Call number: LC-G41-0268
|Autochrome photography flourished from 1907 to the 1930's. Each autochrome is a unique transparency image; there is no negative. Autochrome plates were created by coating a sheet of glass with microscopic starch grains dyed red, green, and blue. These formed a screen of color particles. Carbon black was applied over the plate, filling in the spaces around the starch grains. Then a silver gelatin emulsion was applied over the color screen. When the plate was exposed, the base side was turned toward the subject being photographed, and the color screen acted as a filter over the emulsion. The developed plate rendered a positive color image with delicate color qualities. Often, etched or "frosted" glass plates were used as covers. The frosted glass increases the soft focus quality of the color starch grains which form the autochrome image. This autochrome shows an actor in the 1913 play Sanctuary: A Bird Masque.
|A common way of viewing autochromes was to use a diascope. A frame at the top holds the autochrome plate allowing light from above to pass through the plate and strikes a mirror inside the device. The mirror is shielded from ambient light by cloth side panels. The viewer looks into the diascope and sees the reflection of the illuminated autochrome. In 1968, this diascope was given to the Library by the family of poet Edna St. Vincent Millay, the subject of one of Genthe's autochromes.
Call number: LC-G41-0254
|Both the glass base and the process used to create these autochromes are subject to deterioration. Glass is easily broken, and dyes are subject to color shifts. Autochromes without protective cover glass easily sustain physical damage. Scratched and peeling emulsion layers and faded colors are common. To protect the emulsion, plates were often varnished and a protective cover glass applied and secured with tape. Both the cover glass and the emulsion plates of this unidentified autochrome are broken.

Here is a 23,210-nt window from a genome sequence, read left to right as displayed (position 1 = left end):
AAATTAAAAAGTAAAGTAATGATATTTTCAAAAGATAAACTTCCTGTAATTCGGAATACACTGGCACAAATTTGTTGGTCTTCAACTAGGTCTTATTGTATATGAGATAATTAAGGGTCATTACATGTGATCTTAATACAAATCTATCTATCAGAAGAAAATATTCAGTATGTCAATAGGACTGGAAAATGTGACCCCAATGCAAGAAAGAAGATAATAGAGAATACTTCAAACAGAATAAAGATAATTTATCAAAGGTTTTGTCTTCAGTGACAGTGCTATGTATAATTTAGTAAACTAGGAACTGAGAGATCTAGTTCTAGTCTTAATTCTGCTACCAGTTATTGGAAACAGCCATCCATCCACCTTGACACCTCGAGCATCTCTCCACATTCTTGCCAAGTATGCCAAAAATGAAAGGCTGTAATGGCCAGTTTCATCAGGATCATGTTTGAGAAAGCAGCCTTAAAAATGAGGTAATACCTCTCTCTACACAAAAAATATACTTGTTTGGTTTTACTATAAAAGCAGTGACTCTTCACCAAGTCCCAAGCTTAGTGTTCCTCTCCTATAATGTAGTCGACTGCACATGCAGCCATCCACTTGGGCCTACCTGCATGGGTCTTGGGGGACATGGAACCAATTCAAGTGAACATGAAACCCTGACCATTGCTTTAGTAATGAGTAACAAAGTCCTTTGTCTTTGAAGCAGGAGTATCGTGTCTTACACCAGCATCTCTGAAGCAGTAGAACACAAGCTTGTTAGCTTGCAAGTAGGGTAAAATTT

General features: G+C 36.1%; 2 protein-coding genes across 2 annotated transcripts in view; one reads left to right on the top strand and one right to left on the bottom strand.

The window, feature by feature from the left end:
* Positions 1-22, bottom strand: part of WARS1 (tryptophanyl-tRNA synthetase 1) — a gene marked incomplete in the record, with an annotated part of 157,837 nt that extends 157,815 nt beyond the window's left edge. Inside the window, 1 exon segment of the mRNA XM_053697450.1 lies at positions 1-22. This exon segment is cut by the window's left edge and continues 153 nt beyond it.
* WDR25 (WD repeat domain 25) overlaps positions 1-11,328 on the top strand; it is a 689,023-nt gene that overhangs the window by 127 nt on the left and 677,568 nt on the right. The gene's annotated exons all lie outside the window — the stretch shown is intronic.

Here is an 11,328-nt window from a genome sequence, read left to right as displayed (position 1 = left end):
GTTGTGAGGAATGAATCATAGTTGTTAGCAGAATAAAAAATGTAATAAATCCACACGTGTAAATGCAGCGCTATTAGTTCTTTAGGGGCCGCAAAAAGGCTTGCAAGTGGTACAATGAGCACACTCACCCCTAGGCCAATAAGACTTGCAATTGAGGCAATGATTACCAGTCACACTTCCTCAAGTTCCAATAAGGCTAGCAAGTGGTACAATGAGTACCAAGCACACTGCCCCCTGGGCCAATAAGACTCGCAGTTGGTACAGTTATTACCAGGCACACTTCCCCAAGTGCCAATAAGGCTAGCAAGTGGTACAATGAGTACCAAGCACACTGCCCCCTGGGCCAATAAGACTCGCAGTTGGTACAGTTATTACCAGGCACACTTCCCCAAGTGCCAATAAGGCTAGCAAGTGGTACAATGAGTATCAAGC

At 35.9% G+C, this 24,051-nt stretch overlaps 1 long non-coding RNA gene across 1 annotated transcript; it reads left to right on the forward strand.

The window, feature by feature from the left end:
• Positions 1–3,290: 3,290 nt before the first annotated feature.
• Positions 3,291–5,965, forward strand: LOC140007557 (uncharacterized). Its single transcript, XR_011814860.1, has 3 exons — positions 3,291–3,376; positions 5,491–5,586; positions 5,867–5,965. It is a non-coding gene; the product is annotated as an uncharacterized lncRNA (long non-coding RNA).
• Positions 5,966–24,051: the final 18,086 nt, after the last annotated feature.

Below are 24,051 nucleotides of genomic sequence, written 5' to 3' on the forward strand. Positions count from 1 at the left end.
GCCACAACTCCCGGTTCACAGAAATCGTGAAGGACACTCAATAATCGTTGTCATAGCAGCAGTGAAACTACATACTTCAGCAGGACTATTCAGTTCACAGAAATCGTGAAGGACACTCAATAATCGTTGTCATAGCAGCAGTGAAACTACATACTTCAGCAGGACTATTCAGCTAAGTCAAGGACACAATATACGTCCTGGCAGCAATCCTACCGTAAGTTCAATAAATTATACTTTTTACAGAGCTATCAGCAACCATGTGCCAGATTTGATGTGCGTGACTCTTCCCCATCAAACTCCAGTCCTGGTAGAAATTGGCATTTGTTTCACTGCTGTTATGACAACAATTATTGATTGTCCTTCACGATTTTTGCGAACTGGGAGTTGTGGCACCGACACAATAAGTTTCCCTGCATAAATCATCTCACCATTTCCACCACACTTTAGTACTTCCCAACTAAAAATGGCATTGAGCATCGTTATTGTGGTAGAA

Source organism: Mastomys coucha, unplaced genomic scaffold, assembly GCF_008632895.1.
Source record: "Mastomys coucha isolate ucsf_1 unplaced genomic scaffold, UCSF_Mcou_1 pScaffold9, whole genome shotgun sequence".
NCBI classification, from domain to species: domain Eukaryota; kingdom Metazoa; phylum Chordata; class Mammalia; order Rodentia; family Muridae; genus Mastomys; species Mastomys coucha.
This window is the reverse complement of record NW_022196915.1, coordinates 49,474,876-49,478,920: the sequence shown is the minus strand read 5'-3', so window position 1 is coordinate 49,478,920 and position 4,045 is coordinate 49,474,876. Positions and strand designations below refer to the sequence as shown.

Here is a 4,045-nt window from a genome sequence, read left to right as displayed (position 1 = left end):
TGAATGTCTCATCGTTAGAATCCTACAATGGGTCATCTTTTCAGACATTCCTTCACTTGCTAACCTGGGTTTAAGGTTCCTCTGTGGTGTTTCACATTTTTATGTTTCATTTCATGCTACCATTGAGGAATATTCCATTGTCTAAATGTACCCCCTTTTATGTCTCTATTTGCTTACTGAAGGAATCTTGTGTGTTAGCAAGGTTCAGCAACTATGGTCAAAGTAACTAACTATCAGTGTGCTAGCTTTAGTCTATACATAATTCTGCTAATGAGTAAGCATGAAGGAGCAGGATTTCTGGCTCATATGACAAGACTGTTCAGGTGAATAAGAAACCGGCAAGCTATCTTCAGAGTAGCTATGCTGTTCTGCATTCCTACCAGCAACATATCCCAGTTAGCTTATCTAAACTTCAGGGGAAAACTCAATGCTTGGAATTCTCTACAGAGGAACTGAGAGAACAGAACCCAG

Call number: LC-G41- 0208
|Humidity is particularly damaging to the color dyes on autochrome plates, as seen in this extremely faded autochrome of flowers. If properly affixed, the tape that binds the cover glass to the emulsion plate will seal out humidity. But broken tape seals or fractured glass plates may permit moisture and pollutants to reach and destroy the emulsion. As part of the project to preserve Genthe's deteriorating negatives, many of the Library's autochromes received conservation treatment prior to copying. Treatment included retaping seals, reattachment of peeling emulsion, and replacement of broken glass cover sheets.
Call number: LC-G41-0336
|When this unidentified autochrome portrait was broken, the emulsion layer was torn and lifted from the surface of the plate. The emulsion was reattached during conservation, but it was no longer aligned with the original screen of color starch grains. As a result, the central section of the portrait is black-and-white and the intact outer section is color.
|Types of autochrome deterioration can be detected by comparing these four examples.